I just noticed over on the del.icio.us blog that my data is available as JavaScript Object Notation (JSON) by following a simple URL like: http://del.icio.us/feeds/json/inkdroid.

Essentially you just load the URL as javascript source in your HTML:

<script type=“text/javascript” src=“http://del.icio.us/feeds/json/inkdroid?count=20”></script>

and voila you’ve magically got a new javascript array variable Delicious.posts, each element of which is a hash describing your link on delicious. It’s a very elegant (and simple) technique…much more elegant than that taken in the XML::RSS::JavaScript module which I helped create. It’s so elegant in fact that I got it working off to the side of this page in 2 minutes. I downloaded the python and ruby extensions for working with JSON just to take a look. The python version is a pleasant read, especially the unittests! The ruby version is a lesson in minimalism:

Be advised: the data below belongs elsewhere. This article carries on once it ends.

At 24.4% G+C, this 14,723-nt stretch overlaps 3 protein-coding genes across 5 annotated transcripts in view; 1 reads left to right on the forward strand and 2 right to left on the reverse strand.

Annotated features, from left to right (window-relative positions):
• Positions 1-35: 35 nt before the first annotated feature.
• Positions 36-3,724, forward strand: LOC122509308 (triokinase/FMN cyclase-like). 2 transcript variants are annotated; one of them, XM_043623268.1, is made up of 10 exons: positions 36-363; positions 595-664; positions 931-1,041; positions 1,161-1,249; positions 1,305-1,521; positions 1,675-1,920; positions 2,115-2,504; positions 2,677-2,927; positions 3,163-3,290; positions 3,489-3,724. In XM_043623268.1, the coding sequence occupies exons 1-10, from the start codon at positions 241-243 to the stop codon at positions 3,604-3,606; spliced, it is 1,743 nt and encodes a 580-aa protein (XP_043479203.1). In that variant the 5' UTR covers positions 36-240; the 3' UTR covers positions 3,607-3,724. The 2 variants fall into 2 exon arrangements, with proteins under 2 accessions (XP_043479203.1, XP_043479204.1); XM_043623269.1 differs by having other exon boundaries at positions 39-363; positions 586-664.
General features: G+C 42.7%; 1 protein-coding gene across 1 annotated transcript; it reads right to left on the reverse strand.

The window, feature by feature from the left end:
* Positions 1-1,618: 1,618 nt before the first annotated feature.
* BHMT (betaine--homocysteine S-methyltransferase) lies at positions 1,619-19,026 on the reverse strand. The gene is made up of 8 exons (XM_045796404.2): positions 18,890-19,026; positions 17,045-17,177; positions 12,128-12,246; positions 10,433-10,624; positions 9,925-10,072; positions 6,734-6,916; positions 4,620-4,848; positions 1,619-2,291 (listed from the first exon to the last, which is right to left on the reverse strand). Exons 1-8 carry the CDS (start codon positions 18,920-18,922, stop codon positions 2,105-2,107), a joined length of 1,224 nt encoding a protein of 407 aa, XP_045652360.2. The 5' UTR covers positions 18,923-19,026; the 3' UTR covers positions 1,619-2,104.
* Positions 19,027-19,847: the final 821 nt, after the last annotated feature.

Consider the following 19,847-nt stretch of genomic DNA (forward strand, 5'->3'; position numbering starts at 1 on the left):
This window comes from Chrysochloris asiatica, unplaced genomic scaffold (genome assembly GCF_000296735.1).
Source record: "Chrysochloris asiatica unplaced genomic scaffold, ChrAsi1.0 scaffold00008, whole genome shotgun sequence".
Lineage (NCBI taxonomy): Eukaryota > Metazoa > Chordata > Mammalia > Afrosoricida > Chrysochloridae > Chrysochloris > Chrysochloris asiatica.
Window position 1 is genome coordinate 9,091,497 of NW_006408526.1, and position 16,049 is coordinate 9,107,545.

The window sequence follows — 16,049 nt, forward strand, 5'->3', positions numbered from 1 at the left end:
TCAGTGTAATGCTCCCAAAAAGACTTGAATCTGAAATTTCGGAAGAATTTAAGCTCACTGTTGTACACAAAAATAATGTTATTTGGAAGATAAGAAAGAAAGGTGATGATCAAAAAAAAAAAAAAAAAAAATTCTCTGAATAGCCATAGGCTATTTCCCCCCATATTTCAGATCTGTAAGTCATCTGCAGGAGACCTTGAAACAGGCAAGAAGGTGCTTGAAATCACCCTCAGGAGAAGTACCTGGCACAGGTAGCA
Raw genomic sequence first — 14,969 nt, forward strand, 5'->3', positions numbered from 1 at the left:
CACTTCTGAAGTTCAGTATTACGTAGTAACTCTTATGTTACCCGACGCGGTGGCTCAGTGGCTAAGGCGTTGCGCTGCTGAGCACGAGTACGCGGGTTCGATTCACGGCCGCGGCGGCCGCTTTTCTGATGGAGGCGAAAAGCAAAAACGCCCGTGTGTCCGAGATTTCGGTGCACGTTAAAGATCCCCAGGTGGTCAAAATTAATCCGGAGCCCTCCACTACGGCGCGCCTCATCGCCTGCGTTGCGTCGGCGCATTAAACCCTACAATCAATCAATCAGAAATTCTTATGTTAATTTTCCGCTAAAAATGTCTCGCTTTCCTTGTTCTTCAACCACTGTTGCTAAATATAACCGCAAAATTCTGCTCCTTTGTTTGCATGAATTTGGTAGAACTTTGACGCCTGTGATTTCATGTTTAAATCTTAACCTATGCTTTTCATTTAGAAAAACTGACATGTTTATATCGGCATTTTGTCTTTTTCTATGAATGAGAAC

jsonobj = eval(json.gsub(/(["'])\s*:\s*(['"0-9tfn\[{])/){"#{$1}=>#{$2}"})

Now, if I were to use this I’d probably put a wrapper around it :-) Although it’s less minimalistic I think I prefer the explicitness of the python code. I’ve been digging into Ruby a bit more lately as I work on ruby-marc, and while I’m really enjoying the language I tend to shy away from one line regex hacks like this…which more often than not turn out to be a pain to extend and maintain.

I first heard of JSON from Mike Rylander at the open-ils project who are using JSON heavily in the opensource library catalog that they are developing for the state of Georgia. It is nice to see library technologists leading the curve.